The stereotypes and reality of being visually-impaired, Gateway contributor opens up about life as a blind student


By Rachael Vancanti, Contributor

If you’re ever walking to class and see me with a long white stick in my hand, it may be a bit awkward.  But rest assured, I’m doing the same thing you’re doing: going to class.

I’m blind—not deaf, certainly not helpless, and no, I don’t have supersonic hearing. Being blind is different. It has its challenges, its triumphs and many life lessons.

I’m called a “high-partial,” meaning that I can see more than people think, but that I’ve lost enough vision to be declared “legally blind.” As such, I’ll never drive a car.

I can see some stuff, but not others. I like highlighting textbooks and having teachers write comments in red pen. My vision changes day to day. I get migraines. When I’m reading, I have to put my nose two inches away from the page or computer screen.

I face challenges outside of the classroom as well. Trying to get to different locations is a battle between myself, the buses and the clock. I often hire drivers whenever I can to avoid being late. In interviews, my cane stands out. Legally, employers cannot bring blindness up during the interview. I must try to sell myself and appear just as qualified as sighted candidates.

Some of the alternate techniques which blind people use don’t apply to me. I don’t need to figure out a labeling system for my clothing. I don’t have to label my spices. I don’t always need to use my cane. I don’t need to know how to read Braille. Since I don’t know all the alternate techniques, it’s difficult to fit in with my blind friends, who advocate for Braille literacy, independence and the philosophy of the National Federation of the Blind: “Changing what it means to be blind.”

Other times, being a high-partial has its triumphs. I can at least see people. I can read and spell, unlike some completely blind people who face a 90 percent illiteracy rate. My college tuition, books and fees are paid for by the Nebraska Commission for the Blind and Visually Impaired (NCBVI), a state agency that helps blind youth achieve their goals.

As with any disability, several life lessons can be learned.

Lesson 1: Good days and bad days

I have really good days and some other days where I want to cry, knowing I can never change the outcome of my vision. But I’m grateful for the vision I have.

Lesson 2: Have a sense of humor

Far too often, the interaction between sighted and blind people is serious. I often get sarcastic with my blindness. There are several jokes about the cane, and whenever someone says, “See that tree over there?” I always say, “Which tree, there’s about 50 of them.”

Lesson 3: Don’t conform

Some extreme types of blind people say “No, don’t help me,” and go try and change the world and push their independence. On the other extreme, there are blind people who take advantage of every single handout that they can, claiming they deserve them because they are blind. In the end, I just use what works for me. If people don’t like it, it’s their problem, not mine.

My parents raised me in the real world full of sighted people, mainstreaming me through school with my sighted peers, to give me as much a taste of reality as possible. I had to do my chores, clean my room, do my homework and be polite. I was raised on hard work and dedication. No one was going to do anything for me in the real world.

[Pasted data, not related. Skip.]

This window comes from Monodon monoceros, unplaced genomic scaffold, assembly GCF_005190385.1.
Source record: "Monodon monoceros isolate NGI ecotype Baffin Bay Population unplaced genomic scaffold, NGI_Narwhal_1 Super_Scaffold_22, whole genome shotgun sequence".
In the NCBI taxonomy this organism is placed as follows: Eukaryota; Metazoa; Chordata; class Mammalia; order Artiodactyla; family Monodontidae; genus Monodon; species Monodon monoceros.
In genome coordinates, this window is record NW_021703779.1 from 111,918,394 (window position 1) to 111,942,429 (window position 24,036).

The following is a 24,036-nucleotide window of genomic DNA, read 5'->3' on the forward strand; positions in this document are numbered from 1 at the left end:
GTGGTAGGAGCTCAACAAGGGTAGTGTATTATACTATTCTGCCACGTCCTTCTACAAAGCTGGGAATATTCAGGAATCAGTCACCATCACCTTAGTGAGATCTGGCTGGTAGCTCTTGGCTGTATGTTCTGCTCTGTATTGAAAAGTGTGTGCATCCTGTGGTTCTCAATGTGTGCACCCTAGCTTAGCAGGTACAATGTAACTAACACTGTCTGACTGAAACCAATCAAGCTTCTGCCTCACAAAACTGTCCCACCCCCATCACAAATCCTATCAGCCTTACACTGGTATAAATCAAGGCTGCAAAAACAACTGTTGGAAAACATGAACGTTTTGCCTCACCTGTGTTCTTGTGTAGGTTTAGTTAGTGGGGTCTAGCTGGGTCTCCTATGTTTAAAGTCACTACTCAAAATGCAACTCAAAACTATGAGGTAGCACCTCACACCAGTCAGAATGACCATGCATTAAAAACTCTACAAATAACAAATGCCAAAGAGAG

Upon graduation from high school, I opted to receive training at the Colorado Center for the Blind, a training center that teaches students how to live independently as blind people. I hated the militant, black-and-white philosophy and the sleepshades I was forced to wear to block out any and all usable vision. The process took nine months, several mental breakdowns, getting brainwashed into believing certain things and essentially being told “You’re blind, get over it.”  Still, no matter how I felt about the center, its teachings and sleepshade use, I came away with the confidence to attend Metro Community College where I successfully obtained my associates of arts degree.

Once I enrolled at the University of Nebraska at Omaha, I decided to quit any and all blind-related organizations so I could spend time in college figuring out my beliefs about blindness.

Blind people are ordinary people. It’s just like having long brown hair or blue eyes. Sure, we do things a little differently sometimes, but we still like doing the same things you do: going out for sushi, attending local concerts and having dinner with friends.

I declared a journalism major after taking a few classes and falling in love with the subject. I then realized some questions I couldn’t answer right away. How do I conduct interviews? How do I recognize body language or facial expressions? How do I go out and get stories?

In addition to those questions, I get asked questions that are hard for me to answer: “How much can you see?” Well, that depends on the light, angles, distance and a variety of other factors.  “How do you plan to get to and from work?” I have two choices: walk or take a city bus.

Sometimes, people say it’s just amazing that I can go to school and be successful and do things I love because I’m blind. Well, I hate to burst their bubbles, but telling me that is as much an insult as a compliment. It’s insulting because you pity me, thinking it’s a miracle I can do these things. On the other hand, it’s a real confidence booster to be an inspiration to others.

I’m just another student. I go to class. I study. I do my homework. But some things need to be learned. If you say hi to me, I beg you, please tell me your name. I can’t keep track of all the voices. Please don’t randomly grab my arm and try to guide me. Just ask if I need assistance.